I've never claimed to know all the answers. Actually, I'd be happy if I could answer more questions than not... That said, if I can't answer a question, I generally know right who to reach out to for answers.
This comes in to play time and time again in our line of work, particularly since we're expected to be able to solve so many different problems in so many different technologies/platforms/whatever. I ran in to this recently with a performance issue and was able to solve part of the issue by reaching out to Bruce Lindman, the senior DBA we have on staff.
I'd isolated some connection timeout issues to a query that was taking almost four minutes to return. The query was built to handle sorting out some permissions across a large set of data and was working with a lot of records from a master table and association table. The developer who had originally written the SQL had broken out the sproc into several different functions in order to modularize it for testing and for clarity. Everything looked pretty good, and all of our moderately complex use cases passed just fine in the test environment. Unfortunately when we rolled in to the test environment at the client site we found the really bad timing issue. Ick.
Bruce immediately identified the problem: the user defined functions were returning tables of result sets -- and those tables aren't indexed. Large amounts of data for intermediate results. No indexes. Small problem there. Bruce spent 30 minutes or so rewriting the query to bring the functions back in to the main sproc, tweaked a few things, and ended up cutting the query from nearly four minutes down to 22 seconds.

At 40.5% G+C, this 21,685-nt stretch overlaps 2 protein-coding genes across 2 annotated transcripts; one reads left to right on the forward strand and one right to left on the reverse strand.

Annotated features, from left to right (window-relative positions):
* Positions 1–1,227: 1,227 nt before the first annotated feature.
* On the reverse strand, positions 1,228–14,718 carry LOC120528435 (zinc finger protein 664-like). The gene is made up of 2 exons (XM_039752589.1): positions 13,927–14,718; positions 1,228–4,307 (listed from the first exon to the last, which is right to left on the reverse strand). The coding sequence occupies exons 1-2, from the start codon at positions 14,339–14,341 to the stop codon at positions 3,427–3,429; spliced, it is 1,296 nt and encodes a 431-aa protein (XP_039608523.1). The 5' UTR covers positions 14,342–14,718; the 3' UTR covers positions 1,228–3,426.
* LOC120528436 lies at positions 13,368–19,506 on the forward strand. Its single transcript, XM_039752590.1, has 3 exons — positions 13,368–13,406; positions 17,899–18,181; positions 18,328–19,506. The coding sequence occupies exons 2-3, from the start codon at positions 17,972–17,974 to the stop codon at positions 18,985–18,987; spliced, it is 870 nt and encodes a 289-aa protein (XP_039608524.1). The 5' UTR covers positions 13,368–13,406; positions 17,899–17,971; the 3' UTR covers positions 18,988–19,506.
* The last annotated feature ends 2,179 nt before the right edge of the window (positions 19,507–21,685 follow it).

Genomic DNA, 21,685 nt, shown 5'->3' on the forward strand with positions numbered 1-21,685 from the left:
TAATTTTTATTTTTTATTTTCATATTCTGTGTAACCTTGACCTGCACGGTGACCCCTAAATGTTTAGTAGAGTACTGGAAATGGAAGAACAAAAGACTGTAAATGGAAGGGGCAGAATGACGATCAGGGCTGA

That's a great improvement in a technology area that I'm, well, frankly, sucky at best. Being able to call in a specialist let me focus on a couple other issues which were also contributing to the performance problem. Those other areas (overly heavy biz objects, pooling issues) were in my area. SQL complexities aren't.
Our industry's grown too broad for us to be experts at everything, even if clients expect us to be. I think all we can ask for is that we form groups or teams of specializing generalists: folks who are very solid at a wide range of skills, but experts in one area. That lets us have a cadre of resources to reach out to when we're in over our heads, which happens more often than we'd like to admit...
UPDATE: One blog reader, blocked from commenting by an evil corporate proxy, pointed out a great article by Scott Ambler on this same topic.